“She!” she would murmur in the still watches of the night—”she to marry the man to whom I have given my love! It is impossible—it shall not be! Though I have to move heaven and earth, it shall not be.”
And then, after a sleepless night, she would come down to breakfast—fair, and sweet, and smiling—a little pale, perhaps, but looking all the lovelier for such paleness, without the shadow of a care in the deep violet eyes.
Toward Leycester her bearing was simply perfection. She did not wish to alarm him; she knew that a hint of what she felt would put him on his guard, and she held herself in severe restraint.
Her manner to him was simply what it was to anyone else—exquisitely refined and charming. If anything, she adopted a lighter tone, and sought to and succeeded in calling forth his rare laughter.
She deceived him completely.
“Lenore in love with me!” he said to himself more than once; “the idea is ridiculous! What could have made the mother imagine such a thing?”
And so they met freely and frankly, and he talked and laughed with her at his ease, little dreaming that she was watching him as a cat watches a mouse, and that not a thing he said or did escaped her.
She knew by instinct where he spent the times in which he was missing from the Hall, and pictured to herself the meetings between him and the girl who had robbed her of his love. And as the jealousy increased, so did the love which created it. Day by day she realized still more fully that he had won her heart—that it was gone to him forever—that her whole future happiness depended upon him.
The very tone of his voice, so deep and musical—his rare[166] laugh—the smile that made his face so gay and bright—yes, even the bursts of the passionate temper which lit up the dark eyes with sudden fire, were precious to her.
“Yes, I love him,” she murmured to herself—”it is all summed up in that. I love him.”
And Leycester, still smiling to himself over his mother’s “amusing mistake,” was all unsuspecting. All his thoughts were of Stella.
Now as he came toward the terrace, she stood with Lady Longford and Lord Charles looking down at him.
She watched him, her cheek resting on her white hand, her face hidden from the rest by the sunshade, whose lining of hearty blue harmonized with the golden hair, and “her heart hungered,” as Victor Hugo says.
“Here’s Leycester,” said Lord Charles.
Lady Longford looked over the balustrade.
“What has he been doing? Rowing—fishing?”
“He went out with a fishing rod,” said Lord Charles, with a grin, “but the fish appear to have devoured it; at any rate Leycester hasn’t got it now. Hullo, old man, where have you been? Come up here!”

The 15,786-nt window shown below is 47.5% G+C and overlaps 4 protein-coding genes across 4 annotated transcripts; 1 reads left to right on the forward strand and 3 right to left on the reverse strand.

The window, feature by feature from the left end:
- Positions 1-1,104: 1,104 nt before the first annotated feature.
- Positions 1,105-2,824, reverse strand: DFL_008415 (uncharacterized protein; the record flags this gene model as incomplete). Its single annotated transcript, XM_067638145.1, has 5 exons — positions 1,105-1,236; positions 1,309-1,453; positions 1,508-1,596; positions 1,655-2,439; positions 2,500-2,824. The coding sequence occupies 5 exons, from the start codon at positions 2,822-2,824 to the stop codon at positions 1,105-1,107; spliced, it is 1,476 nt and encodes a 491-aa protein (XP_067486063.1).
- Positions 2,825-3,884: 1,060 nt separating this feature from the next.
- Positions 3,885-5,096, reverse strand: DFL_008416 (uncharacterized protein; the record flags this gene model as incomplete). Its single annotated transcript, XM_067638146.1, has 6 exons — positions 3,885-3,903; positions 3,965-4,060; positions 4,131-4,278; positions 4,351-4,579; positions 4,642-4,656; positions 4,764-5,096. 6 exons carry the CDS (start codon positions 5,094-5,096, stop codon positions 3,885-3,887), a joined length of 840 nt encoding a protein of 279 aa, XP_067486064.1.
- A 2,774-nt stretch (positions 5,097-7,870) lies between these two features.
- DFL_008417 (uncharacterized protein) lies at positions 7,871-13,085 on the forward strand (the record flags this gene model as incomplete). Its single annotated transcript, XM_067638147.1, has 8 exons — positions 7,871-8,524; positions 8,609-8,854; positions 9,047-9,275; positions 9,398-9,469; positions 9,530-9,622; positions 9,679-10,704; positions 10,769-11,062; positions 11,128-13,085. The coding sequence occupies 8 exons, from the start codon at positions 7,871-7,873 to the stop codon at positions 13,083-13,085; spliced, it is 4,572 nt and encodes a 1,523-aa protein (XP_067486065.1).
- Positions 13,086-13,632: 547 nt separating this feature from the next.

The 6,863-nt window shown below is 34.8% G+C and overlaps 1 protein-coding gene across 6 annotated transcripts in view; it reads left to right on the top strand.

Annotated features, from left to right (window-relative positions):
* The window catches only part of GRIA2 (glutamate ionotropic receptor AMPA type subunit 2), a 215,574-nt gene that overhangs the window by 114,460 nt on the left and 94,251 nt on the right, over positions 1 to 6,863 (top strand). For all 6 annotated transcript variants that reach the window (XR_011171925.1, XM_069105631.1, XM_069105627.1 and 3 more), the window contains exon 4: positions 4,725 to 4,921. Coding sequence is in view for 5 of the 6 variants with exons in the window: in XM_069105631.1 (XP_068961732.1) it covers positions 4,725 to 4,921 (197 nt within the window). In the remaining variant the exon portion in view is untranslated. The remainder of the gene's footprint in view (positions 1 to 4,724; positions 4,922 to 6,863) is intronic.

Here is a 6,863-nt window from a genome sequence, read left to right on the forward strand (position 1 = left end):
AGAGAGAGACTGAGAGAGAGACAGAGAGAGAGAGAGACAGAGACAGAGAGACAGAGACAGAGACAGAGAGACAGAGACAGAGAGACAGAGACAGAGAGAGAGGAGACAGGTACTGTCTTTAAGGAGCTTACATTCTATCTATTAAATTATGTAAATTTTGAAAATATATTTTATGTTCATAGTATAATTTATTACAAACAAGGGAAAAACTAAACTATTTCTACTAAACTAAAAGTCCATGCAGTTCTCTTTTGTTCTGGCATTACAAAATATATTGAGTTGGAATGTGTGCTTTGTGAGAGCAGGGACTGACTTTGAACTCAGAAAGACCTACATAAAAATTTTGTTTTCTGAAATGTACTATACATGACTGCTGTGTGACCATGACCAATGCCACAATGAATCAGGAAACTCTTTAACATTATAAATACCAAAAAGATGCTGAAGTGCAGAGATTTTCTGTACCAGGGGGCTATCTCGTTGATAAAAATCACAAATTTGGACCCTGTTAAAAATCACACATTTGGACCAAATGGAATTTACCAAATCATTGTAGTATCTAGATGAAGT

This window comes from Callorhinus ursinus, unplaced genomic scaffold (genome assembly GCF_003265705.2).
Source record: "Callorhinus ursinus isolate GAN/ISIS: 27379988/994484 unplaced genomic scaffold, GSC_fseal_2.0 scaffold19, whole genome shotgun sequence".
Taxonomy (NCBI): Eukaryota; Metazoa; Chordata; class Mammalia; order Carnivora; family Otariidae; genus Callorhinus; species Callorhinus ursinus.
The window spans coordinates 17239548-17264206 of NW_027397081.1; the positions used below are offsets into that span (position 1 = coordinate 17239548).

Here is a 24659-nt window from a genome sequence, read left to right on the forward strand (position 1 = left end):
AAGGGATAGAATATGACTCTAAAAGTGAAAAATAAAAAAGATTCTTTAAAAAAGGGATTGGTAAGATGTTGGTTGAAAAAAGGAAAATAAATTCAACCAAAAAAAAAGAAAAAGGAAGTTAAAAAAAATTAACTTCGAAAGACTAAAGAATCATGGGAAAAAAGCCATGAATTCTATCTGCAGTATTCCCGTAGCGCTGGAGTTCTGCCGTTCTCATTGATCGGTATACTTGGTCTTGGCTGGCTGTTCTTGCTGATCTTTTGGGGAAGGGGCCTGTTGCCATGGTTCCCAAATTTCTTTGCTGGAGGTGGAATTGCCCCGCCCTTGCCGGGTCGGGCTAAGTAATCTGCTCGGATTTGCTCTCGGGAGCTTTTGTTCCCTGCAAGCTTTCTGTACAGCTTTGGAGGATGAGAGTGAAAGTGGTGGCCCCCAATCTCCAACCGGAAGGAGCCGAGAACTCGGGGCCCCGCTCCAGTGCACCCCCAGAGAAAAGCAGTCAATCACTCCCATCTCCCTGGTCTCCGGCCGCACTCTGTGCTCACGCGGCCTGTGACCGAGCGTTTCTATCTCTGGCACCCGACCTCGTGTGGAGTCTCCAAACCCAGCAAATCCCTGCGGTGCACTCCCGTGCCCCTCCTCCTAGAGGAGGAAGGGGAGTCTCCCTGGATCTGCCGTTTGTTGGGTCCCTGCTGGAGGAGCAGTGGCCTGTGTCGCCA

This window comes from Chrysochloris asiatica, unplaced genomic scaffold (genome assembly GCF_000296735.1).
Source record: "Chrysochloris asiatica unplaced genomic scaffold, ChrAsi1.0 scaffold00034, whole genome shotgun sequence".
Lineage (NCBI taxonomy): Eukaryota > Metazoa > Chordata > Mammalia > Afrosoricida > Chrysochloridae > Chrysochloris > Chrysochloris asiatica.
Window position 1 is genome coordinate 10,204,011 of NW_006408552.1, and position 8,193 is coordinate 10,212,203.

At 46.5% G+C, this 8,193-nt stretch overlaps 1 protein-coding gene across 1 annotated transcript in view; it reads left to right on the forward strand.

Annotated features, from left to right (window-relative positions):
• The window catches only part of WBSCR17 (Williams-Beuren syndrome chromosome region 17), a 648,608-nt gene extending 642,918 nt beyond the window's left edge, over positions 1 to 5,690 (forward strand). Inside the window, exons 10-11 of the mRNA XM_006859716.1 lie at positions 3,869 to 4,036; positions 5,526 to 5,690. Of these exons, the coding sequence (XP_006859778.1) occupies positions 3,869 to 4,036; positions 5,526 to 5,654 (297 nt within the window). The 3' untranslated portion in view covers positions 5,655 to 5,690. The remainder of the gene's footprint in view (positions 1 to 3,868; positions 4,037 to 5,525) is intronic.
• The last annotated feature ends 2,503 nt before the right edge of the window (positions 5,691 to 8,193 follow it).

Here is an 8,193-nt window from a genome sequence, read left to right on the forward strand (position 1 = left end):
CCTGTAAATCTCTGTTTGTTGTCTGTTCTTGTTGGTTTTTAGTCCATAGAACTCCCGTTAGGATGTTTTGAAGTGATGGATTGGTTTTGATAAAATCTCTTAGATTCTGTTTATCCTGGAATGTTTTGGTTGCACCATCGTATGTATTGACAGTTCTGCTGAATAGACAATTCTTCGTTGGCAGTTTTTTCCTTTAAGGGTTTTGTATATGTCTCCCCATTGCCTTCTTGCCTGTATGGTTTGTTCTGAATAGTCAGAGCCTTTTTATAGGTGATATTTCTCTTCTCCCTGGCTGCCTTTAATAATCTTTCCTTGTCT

Leycester sprang up the steps and stood beside Lenore. It was the first time she had seen him that morning, and she inclined her head and held out her hand with a smile.
He took her hand; it was warm and soft, his own was still cold from his bath, and she opened her eyes widely.
“Your hand is quite cold,” she said, then she touched his sleeve, “and you are wet. Where have you been?”
Leycester laughed carelessly.
ello-hdpi-dac8a3a9“I have met with a slight accident, and gained a pleasant bath.”
“An accident?” she repeated, not curiously, but with calm, serene interest.
“Yes,” he said, shortly, “a young friend of mine fell into the river, and I joined company, just for company’s sake.”
“I understand,” she said with a smile, “you went in to save him.”
“Well, that’s putting rather a fine point to it,” he said, smilingly.
“But it’s true. May one ask his name?”
Leycester flicked a piece of moss from the stone coping and hesitated for a moment:
“His name is Frank,” he said; “Frank Etheridge.”
Lady Lenore nodded.
“A pretty name; I don’t remember it. I hope he is grateful.”
“I hope so,” said Leycester. “I am sure he is more grateful than the occasion merits.”
The old countess looked round at him.
“What is it you say?” she said. “You have been in the river after some boy, and you stand there lounging about in your wet clothes? Well, the lad ought to be grateful, for though you will not catch your death, you will in all probability catch a chronic influenza cold, and that’s worse than death; it’s life with[167] a pocket-handkerchief to your nose. Go and change your things at once.”
“I think I had better, after that fearful prognostication,” said Leycester, with a smile, and he sauntered off.
“Etheridge,” said Lady Longford, “that is the name of that pretty girl with the dark eyes who dined here the other night.”
“Yes,” said Lenore, indifferently, for the old countess looked at her; she knew that the indifference was assumed.
“If Leycester doesn’t take care, he will find himself in danger with those dark eyes. Girls are apt to be grateful toward men who rescue their cousins from a watery grave.”
Lady Lenore shifted her sunshade and smiled serenely.
“No doubt she is very grateful. Why should she not be? Do you think Lord Leycester is in danger? I do not.” And she strolled away.
The old lady glanced at Lord Charles.
“That is a wonderful girl, Charles,” she said, with earnest admiration.
“What, Lenore?” he said. “Rather. Just found it out, Lady Longford?”
“No, Mr. Impertinence. I have known it all along; but she astonishes me afresh every day. What a great name she would have won on the stage. But she will do better as Lady Wyndward.”
Lord Charles shook his head, and whistled softly.
“Rather premature that, isn’t it?” he said. “Leycester doesn’t seem very keen in that quarter, does he?”
Lady Longford smiled at him and showed her teeth.
“What does it matter how he seems?” she said. “It rests with her—with her. You are a nice boy, Charles, but you are not clever.”
“Just exactly what my old schoolmaster used to say before he birched me,” said Lord Charles.
“If you were clever, if you were anything else than unutterably stupid, you would go and see that Leycester changes his clothes,” snapped the old lady. “I’ll be bound he is sitting or lounging about in those wet things still!”